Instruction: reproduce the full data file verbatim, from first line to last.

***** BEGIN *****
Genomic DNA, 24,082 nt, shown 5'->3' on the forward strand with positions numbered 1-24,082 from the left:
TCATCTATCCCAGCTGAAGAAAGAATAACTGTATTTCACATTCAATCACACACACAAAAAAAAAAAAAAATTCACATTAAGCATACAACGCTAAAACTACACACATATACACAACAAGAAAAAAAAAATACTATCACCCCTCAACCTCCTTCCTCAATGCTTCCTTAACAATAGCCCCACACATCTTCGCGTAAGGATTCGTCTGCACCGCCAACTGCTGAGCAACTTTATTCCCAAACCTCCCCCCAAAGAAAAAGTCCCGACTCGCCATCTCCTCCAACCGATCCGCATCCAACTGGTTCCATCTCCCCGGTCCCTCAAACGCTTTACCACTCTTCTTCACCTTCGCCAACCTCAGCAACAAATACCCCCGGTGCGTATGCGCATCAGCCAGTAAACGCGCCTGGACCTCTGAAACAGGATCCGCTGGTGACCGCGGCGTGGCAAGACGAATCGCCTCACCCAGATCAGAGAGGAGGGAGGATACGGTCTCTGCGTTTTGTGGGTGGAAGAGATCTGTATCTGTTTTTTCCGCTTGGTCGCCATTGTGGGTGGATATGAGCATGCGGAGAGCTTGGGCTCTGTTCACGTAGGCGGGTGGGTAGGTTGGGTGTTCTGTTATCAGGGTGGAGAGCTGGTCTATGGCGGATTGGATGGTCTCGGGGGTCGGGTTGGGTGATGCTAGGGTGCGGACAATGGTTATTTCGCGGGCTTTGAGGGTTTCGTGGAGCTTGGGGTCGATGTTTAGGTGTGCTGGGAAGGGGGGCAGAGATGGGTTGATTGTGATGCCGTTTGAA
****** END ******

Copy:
Genomic DNA, 24,082 nt, shown 5'->3' on the forward strand with positions numbered 1-24,082 from the left:
TCATCTATCCCAGCTGAAGAAAGAATAACTGTATTTCACATTCAATCACACACACAAAAAAAAAAAAAAATTCACATTAAGCATACAACGCTAAAACTACACACATATACACAACAAGAAAAAAAAAATACTATCACCCCTCAACCTCCTTCCTCAATGCTTCCTTAACAATAGCCCCACACATCTTCGCGTAAGGATTCGTCTGCACCGCCAACTGCTGAGCAACTTTATTCCCAAACCTCCCCCCAAAGAAAAAGTCCCGACTCGCCATCTCCTCCAACCGATCCGCATCCAACTGGTTCCATCTCCCCGGTCCCTCAAACGCTTTACCACTCTTCTTCACCTTCGCCAACCTCAGCAACAAATACCCCCGGTGCGTATGCGCATCAGCCAGTAAACGCGCCTGGACCTCTGAAACAGGATCCGCTGGTGACCGCGGCGTGGCAAGACGAATCGCCTCACCCAGATCAGAGAGGAGGGAGGATACGGTCTCTGCGTTTTGTGGGTGGAAGAGATCTGTATCTGTTTTTTCCGCTTGGTCGCCATTGTGGGTGGATATGAGCATGCGGAGAGCTTGGGCTCTGTTCACGTAGGCGGGTGGGTAGGTTGGGTGTTCTGTTATCAGGGTGGAGAGCTGGTCTATGGCGGATTGGATGGTCTCGGGGGTCGGGTTGGGTGATGCTAGGGTGCGGACAATGGTTATTTCGCGGGCTTTGAGGGTTTCGTGGAGCTTGGGGTCGATGTTTAGGTGTGCTGGGAAGGGGGGCAGAGATGGGTTGATTGTGATGCCGTTTGAA